Mayor happy to see sign bylaw feedback

Deadline for public feedback extended to Feb. 1, 2013.

The City of Cranbrook originally set a deadline of Dec. 31 to receive feedback forms on the controversial proposed sign bylaw, but Mayor Wayne Stetski said as long as the feedback is coming in, they’re happy to have it.

Chris Zettel, corporate communications officer with the city announced Thursday that the deadline would be extended to February 1, 2013 at 4:30 p.m., to allow all parties to get their feedback in.

The mayor would like to see plenty of feedback beyond what the business community has already contributed in forms and at the open house meeting earlier this month.

“It’s really important that we get the public input, as well as the business input because Cranbrook belongs to all of us,” Stetski said.

The sign bylaw issue arose back in the spring when a local business owner came before council to ask that he be allowed to have an Electronic Changeable Copy (ECC) Sign, similar to the ones used at Western Financial Place and Mount Baker Secondary School. The city decided to open up the entire bylaw to review.

“It’s all about trying to improve the look to Cranbrook as we move into the future,” Stetski said.

An update to the 30-year-old bylaw is important as many sign types didn’t exist when it was developed, the city said during the public meeting; but Stetski said they must balance the needs of business with aesthetics by having standards.

The meeting, held December 5, was one of the most well attended meetings in the city’s history, and Stetski, who was away, is happy to see people so involved.

“It’s great to see people interested in their city, but it’s important they have accurate information,” he said.

Many business owners at the meeting expressed concern that complying to the bylaw would cost them money to get up to code. Stetski said current signs will be grandfathered into the new bylaw and be deemed legal non-conforming. He said the bylaw says that if a new business moves in, they can use the old sign infrastructure to add a new logo or sign to the existing one.

“It’s kind of crying wolf to say it’s going to be costly to business to follow the bylaw,” Stetski said.

The mayor stresses that the bulk of the bylaw is actually a series of guidelines that provides photos and suggestions of existing signage in town.

The city has received a lot of phone calls since the public meeting, not all of them opposing the new bylaw.

“The challenge is, how can we end up with a more aesthetically pleasing Cranbrook, including Highway 3?” Stetski said.

Meanwhile, the Chamber ad-hoc sign bylaw committee continues to research and collect feedback. Committee chair Jason Wheeldon said the group has met twice, once with city staff. They have gone through the bylaw paragraph by paragraph to identify areas of concern and plan to have something to present before council by the first week in February. The research is expected to be done mid-January, and the Chamber’s board will have to approve the presentation.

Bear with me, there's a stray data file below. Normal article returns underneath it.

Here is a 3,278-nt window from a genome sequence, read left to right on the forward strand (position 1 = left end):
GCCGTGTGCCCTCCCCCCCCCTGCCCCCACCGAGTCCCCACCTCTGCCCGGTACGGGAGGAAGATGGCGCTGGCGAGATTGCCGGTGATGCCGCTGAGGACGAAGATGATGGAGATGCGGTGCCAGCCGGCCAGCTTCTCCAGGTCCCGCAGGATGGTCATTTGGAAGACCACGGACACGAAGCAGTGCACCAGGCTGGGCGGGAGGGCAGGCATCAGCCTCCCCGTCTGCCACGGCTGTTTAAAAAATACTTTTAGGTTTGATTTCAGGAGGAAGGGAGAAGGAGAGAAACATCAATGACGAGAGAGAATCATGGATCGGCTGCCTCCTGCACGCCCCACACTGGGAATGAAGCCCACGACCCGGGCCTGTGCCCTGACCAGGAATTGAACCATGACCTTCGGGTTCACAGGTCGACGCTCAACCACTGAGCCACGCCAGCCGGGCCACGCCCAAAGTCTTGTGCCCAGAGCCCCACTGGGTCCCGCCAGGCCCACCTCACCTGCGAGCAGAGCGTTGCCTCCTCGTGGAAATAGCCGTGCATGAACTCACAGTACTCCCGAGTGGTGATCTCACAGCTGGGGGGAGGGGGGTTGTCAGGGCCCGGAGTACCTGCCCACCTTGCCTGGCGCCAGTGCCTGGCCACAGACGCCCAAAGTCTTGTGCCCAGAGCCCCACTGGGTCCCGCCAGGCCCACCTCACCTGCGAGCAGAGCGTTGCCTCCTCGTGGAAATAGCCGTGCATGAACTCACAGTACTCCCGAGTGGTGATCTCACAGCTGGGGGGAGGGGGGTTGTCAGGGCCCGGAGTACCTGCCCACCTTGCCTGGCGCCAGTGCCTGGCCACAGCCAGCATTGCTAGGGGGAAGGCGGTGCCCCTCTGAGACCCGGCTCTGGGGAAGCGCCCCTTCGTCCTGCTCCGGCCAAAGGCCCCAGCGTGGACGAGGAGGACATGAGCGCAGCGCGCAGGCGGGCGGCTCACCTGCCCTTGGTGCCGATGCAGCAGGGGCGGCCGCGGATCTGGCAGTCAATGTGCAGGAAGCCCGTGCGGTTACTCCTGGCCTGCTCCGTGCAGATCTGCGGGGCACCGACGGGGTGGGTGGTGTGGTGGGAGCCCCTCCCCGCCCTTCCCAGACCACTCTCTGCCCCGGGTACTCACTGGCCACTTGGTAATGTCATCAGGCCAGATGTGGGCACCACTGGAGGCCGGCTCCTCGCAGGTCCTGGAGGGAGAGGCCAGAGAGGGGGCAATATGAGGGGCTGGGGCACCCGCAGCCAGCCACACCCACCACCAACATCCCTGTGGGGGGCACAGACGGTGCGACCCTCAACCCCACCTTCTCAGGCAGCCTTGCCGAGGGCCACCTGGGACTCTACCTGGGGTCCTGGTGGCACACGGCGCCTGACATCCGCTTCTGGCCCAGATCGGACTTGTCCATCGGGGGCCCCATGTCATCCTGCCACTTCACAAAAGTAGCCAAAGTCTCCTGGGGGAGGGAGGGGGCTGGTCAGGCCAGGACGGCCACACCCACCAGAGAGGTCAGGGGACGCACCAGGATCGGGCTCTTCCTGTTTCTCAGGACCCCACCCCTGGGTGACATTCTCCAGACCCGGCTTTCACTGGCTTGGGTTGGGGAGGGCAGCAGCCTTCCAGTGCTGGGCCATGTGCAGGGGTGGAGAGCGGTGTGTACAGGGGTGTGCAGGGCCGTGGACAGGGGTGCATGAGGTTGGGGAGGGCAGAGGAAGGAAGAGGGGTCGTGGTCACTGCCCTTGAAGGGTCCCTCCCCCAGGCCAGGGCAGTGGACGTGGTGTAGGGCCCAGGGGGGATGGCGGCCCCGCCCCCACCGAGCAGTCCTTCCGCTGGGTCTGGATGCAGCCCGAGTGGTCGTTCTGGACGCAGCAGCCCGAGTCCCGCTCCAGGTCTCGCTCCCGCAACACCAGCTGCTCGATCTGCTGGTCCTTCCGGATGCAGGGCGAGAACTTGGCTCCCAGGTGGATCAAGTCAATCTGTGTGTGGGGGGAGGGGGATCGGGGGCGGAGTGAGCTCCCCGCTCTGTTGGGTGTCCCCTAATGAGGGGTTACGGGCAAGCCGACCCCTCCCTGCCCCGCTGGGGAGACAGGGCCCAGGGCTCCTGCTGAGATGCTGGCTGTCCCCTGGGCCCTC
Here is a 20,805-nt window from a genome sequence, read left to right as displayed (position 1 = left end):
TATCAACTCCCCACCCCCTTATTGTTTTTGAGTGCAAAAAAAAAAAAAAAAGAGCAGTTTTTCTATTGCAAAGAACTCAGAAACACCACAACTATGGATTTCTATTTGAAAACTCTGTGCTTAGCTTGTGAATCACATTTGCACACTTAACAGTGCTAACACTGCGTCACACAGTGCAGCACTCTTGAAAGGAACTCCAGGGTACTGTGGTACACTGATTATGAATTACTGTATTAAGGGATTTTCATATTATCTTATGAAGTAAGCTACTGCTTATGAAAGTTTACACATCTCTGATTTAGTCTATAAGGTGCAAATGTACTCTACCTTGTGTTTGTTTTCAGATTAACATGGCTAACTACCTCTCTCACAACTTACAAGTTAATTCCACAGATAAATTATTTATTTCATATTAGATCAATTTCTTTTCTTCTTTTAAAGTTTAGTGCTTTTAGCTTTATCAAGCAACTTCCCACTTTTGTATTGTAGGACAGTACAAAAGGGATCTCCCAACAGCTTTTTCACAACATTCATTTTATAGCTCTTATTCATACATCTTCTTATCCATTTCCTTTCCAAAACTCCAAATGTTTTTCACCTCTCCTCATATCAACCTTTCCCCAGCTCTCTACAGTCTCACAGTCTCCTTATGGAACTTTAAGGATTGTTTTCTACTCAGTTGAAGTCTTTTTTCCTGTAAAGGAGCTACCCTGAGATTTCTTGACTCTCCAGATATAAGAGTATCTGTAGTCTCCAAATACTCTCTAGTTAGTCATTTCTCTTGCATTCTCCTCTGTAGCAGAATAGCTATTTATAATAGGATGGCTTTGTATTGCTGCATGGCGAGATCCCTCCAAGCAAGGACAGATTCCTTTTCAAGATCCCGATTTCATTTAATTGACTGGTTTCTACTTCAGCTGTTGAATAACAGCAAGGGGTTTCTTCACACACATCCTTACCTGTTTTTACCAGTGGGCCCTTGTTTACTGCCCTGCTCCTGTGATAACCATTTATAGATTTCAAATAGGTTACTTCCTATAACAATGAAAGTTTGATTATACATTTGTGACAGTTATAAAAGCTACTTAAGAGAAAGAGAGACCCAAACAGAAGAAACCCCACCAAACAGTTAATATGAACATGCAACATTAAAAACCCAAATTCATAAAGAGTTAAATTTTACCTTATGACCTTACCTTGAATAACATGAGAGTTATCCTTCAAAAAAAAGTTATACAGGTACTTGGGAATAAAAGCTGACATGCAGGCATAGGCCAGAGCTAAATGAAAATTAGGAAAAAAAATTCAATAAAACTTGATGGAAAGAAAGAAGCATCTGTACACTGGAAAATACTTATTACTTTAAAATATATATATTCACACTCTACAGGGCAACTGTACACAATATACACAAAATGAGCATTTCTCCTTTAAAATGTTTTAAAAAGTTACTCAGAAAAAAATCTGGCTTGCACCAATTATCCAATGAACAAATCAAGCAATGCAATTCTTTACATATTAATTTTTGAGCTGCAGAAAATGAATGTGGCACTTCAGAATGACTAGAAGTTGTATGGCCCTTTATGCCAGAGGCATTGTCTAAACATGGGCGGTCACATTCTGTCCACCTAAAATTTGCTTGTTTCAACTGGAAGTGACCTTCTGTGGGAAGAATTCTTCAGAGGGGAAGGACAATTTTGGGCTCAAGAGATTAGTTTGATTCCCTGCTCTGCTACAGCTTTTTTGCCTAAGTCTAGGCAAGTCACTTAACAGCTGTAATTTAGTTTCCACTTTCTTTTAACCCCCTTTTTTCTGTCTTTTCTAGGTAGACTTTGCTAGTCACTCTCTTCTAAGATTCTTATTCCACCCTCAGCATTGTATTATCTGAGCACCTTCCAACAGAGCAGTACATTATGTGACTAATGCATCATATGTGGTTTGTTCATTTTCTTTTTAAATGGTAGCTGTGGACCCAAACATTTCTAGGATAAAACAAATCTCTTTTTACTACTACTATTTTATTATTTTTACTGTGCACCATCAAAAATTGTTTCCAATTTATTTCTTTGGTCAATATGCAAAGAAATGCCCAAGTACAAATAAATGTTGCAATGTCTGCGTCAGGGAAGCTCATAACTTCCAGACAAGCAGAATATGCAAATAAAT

Wheeldon said the committee is a great mix of business owners from all areas of the community from the Strip to Baker St.

“We’ve got a lot of volunteers for our sign committee,” he said.

The city has asked the Chamber to research sign bylaws across the country as well. The committee is penning a letter to inform the city on their process as they collect their information and prepare for the presentation.

Wheeldon said the Downtown Business Association has been extremely helpful providing feedback, and comments continue to stream in to the Chamber. Feedback is welcome, and Wheeldon invites anyone to call the Chamber with their ideas on the proposed bylaw.

Copies of the bylaw are available at City Hall for anyone interested in taking a look. If you have any questions, please contact Rob Veg, Senior Planner at (250) 489-0241 or veg@cranbrook.ca.

Just Posted

The Cranbrook RCMP detachment reports on the first two weeks of 2019

In the first two weeks of 2019 the Cranbrook RCMP detachment responded… Continue reading

United Way marks 50 years in Cranbrook, seeks to increase presence in community

The year 2019 marks 50 years of service in Cranbrook for the… Continue reading

Avalanche look to find consistency on road trip

The women’s volleyball team will play four games in four nights against the Bearcats and Cascades.

Avalanche men’s team lose close game to Royals

The men’s volleyball team will look to improve on the momentum against CBC and UFV this weekend.

It happened this week in Cranbrook: 1910

Week of January 13-19: Compiled by Dave Humphrey from the archived newspapers… Continue reading

B.C. storm totals $37M in insured damages

The December storm wreaked havoc on B.C.’s south coast

Study finds more than half of food produced in Canada wasted

The study released Thursday is the world’s first to measure food waste using data from industry and other sources instead of estimates

Snowed-in Austrian nuns insist they’re staying put

Authorities have deployed heavy equipment to clear snow and fallen trees blocking the road to the monastery

Chiasson nets shootout winner as Oilers edge Canucks 3-2

Edmonton moves one point ahead of Vancouver

B.C. chief says they didn’t give up rights for gas pipeline to be built

Hereditary chief: no elected band council or Crown authority has jurisdiction over Wet’suwet’en land

Condo rental bans may be on way out with B.C. empty home tax

Many exemptions to tax, but annual declarations required

UPDATE: B.C. boy, aunt missing for three days

The pair are missing from Kamloops

Daredevil changes game plan to jump broken White Rock pier

Brooke Colby tells council daredevil event would help boost waterfront business

Most Read